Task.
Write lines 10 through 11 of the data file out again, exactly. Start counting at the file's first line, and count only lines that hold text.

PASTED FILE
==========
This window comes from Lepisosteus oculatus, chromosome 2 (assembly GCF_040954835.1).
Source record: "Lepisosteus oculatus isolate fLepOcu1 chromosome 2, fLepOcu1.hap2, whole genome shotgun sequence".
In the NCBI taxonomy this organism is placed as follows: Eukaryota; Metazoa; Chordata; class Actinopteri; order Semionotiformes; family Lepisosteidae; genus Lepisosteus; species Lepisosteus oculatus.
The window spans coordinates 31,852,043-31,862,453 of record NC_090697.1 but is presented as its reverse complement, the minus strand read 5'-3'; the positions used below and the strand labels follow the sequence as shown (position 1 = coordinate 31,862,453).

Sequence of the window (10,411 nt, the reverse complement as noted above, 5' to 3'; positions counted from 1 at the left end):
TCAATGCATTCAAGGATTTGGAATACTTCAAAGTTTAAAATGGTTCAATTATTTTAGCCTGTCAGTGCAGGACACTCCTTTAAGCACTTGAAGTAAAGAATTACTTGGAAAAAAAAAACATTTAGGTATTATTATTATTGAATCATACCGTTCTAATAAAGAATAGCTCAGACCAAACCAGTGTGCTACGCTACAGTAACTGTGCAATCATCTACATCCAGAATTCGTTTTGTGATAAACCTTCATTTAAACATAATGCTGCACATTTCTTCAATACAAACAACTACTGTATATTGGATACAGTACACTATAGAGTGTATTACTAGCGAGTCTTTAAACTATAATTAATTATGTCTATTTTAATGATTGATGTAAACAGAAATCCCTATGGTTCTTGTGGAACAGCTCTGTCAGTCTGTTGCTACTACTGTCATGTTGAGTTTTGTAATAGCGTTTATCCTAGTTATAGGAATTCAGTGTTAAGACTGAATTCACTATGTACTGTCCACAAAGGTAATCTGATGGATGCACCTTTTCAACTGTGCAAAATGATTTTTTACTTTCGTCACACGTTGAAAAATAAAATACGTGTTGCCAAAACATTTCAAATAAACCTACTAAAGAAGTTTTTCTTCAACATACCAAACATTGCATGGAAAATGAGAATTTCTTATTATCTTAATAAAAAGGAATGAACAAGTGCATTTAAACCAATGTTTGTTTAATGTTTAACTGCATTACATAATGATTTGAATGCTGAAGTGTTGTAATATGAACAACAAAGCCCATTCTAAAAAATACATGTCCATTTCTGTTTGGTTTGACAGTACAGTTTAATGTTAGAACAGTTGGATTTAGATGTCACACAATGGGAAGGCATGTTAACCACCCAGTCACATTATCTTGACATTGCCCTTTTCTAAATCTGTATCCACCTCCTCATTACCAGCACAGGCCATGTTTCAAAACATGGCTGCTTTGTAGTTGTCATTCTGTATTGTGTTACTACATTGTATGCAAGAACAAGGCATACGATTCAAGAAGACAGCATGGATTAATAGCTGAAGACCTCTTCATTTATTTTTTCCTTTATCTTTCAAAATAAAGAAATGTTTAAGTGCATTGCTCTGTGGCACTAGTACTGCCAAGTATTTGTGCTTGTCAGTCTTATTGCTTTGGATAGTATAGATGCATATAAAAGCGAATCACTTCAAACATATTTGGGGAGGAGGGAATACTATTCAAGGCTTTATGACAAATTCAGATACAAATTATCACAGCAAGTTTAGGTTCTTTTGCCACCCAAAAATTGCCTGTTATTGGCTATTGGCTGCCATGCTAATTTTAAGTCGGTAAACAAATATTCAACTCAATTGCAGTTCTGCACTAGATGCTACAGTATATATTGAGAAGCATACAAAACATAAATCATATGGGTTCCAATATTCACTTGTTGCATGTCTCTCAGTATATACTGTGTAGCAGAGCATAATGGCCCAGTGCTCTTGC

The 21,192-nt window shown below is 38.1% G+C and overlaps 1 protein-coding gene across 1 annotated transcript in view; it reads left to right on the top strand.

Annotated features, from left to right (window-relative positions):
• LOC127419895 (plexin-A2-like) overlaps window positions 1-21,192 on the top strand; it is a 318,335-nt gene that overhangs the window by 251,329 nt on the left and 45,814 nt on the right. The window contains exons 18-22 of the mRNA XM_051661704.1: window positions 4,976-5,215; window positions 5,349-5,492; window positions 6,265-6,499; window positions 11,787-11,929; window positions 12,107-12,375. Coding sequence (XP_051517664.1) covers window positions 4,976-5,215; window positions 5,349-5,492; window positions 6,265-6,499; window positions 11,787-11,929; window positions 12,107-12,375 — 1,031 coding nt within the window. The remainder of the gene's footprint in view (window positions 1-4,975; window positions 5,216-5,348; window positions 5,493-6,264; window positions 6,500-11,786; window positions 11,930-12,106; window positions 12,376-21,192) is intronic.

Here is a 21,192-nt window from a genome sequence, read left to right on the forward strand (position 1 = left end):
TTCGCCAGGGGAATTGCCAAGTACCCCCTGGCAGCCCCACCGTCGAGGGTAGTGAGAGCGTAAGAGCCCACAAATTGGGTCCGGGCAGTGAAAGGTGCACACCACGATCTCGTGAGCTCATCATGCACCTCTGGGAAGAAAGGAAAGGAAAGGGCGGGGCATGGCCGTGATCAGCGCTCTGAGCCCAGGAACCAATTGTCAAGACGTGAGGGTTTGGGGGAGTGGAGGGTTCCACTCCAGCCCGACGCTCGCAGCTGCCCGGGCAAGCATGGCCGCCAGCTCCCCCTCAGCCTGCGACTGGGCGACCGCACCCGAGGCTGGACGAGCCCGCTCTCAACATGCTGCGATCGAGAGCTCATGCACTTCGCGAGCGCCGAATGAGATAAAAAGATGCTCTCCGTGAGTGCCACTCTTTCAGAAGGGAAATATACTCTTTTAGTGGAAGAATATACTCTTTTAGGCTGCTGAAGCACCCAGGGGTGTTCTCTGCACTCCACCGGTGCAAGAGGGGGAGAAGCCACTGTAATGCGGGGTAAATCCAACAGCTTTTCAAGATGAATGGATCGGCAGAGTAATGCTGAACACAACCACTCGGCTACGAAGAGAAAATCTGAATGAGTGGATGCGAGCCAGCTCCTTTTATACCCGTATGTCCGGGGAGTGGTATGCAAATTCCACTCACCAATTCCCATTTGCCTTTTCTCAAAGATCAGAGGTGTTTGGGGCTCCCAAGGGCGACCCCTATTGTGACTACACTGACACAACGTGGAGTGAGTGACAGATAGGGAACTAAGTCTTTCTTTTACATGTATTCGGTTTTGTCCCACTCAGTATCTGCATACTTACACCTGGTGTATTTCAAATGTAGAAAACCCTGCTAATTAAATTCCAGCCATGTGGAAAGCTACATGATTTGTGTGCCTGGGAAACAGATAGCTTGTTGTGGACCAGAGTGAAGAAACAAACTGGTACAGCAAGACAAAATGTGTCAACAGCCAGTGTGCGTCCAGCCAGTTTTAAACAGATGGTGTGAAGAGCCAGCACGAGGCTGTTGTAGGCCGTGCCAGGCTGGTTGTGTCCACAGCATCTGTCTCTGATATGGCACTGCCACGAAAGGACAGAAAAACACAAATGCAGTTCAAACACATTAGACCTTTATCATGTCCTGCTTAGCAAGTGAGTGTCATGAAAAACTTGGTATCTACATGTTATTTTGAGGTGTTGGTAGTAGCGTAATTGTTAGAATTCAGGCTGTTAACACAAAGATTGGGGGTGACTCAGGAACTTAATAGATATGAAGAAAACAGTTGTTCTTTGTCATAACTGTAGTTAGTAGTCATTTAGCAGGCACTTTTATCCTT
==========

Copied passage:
Here is a 21,192-nt window from a genome sequence, read left to right on the forward strand (position 1 = left end):
TTCGCCAGGGGAATTGCCAAGTACCCCCTGGCAGCCCCACCGTCGAGGGTAGTGAGAGCGTAAGAGCCCACAAATTGGGTCCGGGCAGTGAAAGGTGCACACCACGATCTCGTGAGCTCATCATGCACCTCTGGGAAGAAAGGAAAGGAAAGGGCGGGGCATGGCCGTGATCAGCGCTCTGAGCCCAGGAACCAATTGTCAAGACGTGAGGGTTTGGGGGAGTGGAGGGTTCCACTCCAGCCCGACGCTCGCAGCTGCCCGGGCAAGCATGGCCGCCAGCTCCCCCTCAGCCTGCGACTGGGCGACCGCACCCGAGGCTGGACGAGCCCGCTCTCAACATGCTGCGATCGAGAGCTCATGCACTTCGCGAGCGCCGAATGAGATAAAAAGATGCTCTCCGTGAGTGCCACTCTTTCAGAAGGGAAATATACTCTTTTAGTGGAAGAATATACTCTTTTAGGCTGCTGAAGCACCCAGGGGTGTTCTCTGCACTCCACCGGTGCAAGAGGGGGAGAAGCCACTGTAATGCGGGGTAAATCCAACAGCTTTTCAAGATGAATGGATCGGCAGAGTAATGCTGAACACAACCACTCGGCTACGAAGAGAAAATCTGAATGAGTGGATGCGAGCCAGCTCCTTTTATACCCGTATGTCCGGGGAGTGGTATGCAAATTCCACTCACCAATTCCCATTTGCCTTTTCTCAAAGATCAGAGGTGTTTGGGGCTCCCAAGGGCGACCCCTATTGTGACTACACTGACACAACGTGGAGTGAGTGACAGATAGGGAACTAAGTCTTTCTTTTACATGTATTCGGTTTTGTCCCACTCAGTATCTGCATACTTACACCTGGTGTATTTCAAATGTAGAAAACCCTGCTAATTAAATTCCAGCCATGTGGAAAGCTACATGATTTGTGTGCCTGGGAAACAGATAGCTTGTTGTGGACCAGAGTGAAGAAACAAACTGGTACAGCAAGACAAAATGTGTCAACAGCCAGTGTGCGTCCAGCCAGTTTTAAACAGATGGTGTGAAGAGCCAGCACGAGGCTGTTGTAGGCCGTGCCAGGCTGGTTGTGTCCACAGCATCTGTCTCTGATATGGCACTGCCACGAAAGGACAGAAAAACACAAATGCAGTTCAAACACATTAGACCTTTATCATGTCCTGCTTAGCAAGTGAGTGTCATGAAAAACTTGGTATCTACATGTTATTTTGAGGTGTTGGTAGTAGCGTAATTGTTAGAATTCAGGCTGTTAACACAAAGATTGGGGGTGACTCAGGAACTTAATAGATATGAAGAAAACAGTTGTTCTTTGTCATAACTGTAGTTAGTAGTCATTTAGCAGGCACTTTTATCCTT